One last layer, now use the 1px pencil to start a line at the intersection of edges between points two and there (counting from the top center and going clockwise) to the intersection of edges between points six and seven. Then do this again for the intersection of edges between points eight and one, and intersection of edges between points four and five.

If you're doing all this with the same dimensions I did, the intersections are kinda weird. There's a zoomed in image below of which pixels (colored red) I chose for the first line's endpoints. This was the hardest part... so if you are using different dimensions be prepared to re-do this step a few times. but you should end up with these two lines intersecting in the "center" created by the points intersections. (Wow I wrote that, and I'm confused...) :|


Step 9:

Use the select by color tool to select these lines, and copy, paste, flip horizontally, and adjust. (If you are using the same dimensions I did, and picked the same points I did, you shouldn't have to move the new lines.)


Step 10 CLEAN UP:

Here's where the layers come in. Go back to each layer and erase sections of lines you don't want. (You can completely remove the layer with the square (and optionally the circle)). Make sure that when all the layers you want parts of the lines from are visible, that you don't have any breaks. If you're using the single pixels pencil like I am then a pixel diagonally placed from its neighbor is not a break. By using the layers, I was able to erase sections from one color without goofing up things I knew I wanted to keep.

Once you've got all the lines you want, and none you don't... you can merge all the line layers and if you're using different colors, use the select by color tool to select everything but the background, and make whats left all one color. (I actually made one last new layer, and the selected all the lines from the layers below it and put color in the layer on top, instead of merging the layers.)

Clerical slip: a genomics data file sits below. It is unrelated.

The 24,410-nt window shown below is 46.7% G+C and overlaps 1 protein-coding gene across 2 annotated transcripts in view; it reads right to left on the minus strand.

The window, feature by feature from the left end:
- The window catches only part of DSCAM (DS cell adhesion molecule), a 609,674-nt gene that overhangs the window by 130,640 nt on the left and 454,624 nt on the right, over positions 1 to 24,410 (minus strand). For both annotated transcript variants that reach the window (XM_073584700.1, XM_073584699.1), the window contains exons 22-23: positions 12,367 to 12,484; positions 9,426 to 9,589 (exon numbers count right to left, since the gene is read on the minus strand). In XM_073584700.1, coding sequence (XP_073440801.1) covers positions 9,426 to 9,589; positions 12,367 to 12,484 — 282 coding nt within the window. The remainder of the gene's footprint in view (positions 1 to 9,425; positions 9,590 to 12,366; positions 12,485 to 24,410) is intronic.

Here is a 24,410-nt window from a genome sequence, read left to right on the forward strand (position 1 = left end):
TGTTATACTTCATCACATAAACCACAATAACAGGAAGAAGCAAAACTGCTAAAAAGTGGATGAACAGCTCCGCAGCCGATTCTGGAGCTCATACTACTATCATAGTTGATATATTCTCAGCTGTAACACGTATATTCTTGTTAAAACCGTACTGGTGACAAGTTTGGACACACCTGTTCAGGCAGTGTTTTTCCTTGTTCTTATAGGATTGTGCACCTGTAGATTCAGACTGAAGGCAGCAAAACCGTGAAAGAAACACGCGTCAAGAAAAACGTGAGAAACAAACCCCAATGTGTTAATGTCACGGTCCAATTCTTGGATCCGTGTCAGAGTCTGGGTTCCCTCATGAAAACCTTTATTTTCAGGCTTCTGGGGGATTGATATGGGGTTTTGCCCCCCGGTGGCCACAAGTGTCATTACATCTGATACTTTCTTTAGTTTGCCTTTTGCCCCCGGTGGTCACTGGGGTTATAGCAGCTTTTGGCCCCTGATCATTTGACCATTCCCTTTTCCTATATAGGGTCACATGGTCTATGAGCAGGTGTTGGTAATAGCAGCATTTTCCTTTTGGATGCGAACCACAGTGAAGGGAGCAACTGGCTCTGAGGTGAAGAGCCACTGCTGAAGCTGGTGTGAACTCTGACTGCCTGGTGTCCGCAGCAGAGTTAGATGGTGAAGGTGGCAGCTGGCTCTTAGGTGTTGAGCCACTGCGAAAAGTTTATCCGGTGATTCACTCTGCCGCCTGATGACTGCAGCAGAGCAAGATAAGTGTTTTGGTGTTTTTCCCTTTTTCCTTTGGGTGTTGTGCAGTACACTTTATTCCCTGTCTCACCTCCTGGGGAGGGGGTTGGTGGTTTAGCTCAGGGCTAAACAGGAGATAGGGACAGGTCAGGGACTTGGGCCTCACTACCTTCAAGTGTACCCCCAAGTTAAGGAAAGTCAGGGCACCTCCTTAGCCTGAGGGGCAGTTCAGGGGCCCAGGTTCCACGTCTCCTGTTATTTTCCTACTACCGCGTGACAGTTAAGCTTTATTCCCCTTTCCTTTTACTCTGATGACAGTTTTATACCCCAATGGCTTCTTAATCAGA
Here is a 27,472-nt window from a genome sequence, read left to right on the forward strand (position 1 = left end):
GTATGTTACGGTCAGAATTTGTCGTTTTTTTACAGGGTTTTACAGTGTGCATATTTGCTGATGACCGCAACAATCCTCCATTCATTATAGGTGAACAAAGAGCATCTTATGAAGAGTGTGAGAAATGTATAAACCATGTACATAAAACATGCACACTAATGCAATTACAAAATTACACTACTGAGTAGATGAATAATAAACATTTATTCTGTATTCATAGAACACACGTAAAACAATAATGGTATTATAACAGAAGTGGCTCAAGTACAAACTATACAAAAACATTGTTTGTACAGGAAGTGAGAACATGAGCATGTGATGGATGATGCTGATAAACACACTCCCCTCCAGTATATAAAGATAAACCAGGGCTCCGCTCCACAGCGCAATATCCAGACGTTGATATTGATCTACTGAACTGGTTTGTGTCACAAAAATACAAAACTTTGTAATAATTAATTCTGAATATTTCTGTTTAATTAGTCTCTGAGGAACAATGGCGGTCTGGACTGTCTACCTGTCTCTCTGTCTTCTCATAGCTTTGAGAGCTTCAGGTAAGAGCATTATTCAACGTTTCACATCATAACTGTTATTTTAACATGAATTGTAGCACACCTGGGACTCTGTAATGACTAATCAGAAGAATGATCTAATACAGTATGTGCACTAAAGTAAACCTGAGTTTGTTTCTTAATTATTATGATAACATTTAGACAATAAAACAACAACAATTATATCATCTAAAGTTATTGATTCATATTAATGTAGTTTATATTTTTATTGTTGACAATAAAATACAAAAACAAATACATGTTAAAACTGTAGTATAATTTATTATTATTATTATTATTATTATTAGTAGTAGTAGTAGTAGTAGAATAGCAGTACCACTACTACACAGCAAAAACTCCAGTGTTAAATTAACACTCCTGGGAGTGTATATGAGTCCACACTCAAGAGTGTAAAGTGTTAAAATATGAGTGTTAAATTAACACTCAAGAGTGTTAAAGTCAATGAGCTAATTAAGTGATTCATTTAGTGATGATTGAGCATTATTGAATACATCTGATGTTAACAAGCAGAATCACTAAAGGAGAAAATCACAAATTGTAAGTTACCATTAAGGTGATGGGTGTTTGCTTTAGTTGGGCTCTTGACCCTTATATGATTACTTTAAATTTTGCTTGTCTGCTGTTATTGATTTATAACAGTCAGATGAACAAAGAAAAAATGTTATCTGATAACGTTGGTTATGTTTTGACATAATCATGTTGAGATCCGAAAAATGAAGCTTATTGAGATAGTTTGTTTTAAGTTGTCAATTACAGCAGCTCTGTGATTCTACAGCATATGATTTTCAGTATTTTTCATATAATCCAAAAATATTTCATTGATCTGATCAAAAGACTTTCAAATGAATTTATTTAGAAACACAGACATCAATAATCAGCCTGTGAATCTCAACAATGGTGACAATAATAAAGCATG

Done! Decorate as needed from here.


01-26-2009, 06:30 PM
This looked relatively simple, so I wrote a script to take care of it. The wheel can be anywhere from 301x301 to 3001x3001. The outer ring can be from 1-15 pixels thick. The pen that makes the compass lines is three pixels wide. The width of the arrows can also be controlled by the "Inner Arrow Thickness" command. I've attached the script (zipped) as well as the wheel that results from the script run with is default parameters.

Hope this helps!

01-28-2009, 11:53 AM

I placed a copy of this post in the sctions/scripts forum here:

-Rob A>

01-28-2009, 02:57 PM
I couldn't remember being inspirational so had to look up my comment. Nicely done script work there. I reckon that many will make use of it - so repped !

01-29-2009, 07:28 PM
Thanks for the script. It's definitely a tedious method to do by hand, but I just couldn't seem to find a simpler way.

01-29-2009, 09:10 PM
Many thanks for the rep points! Not bad for a newbie, eh? :-)

Glad to help out. The first run through was drawing each one of those arrows on a separate layer, rotating them, setting the layer mode to darken only, and then flattening the image. That took WAY too long on a larger canvas, so I bit the bullet and did the math. After a few false starts, I finally got it working properly.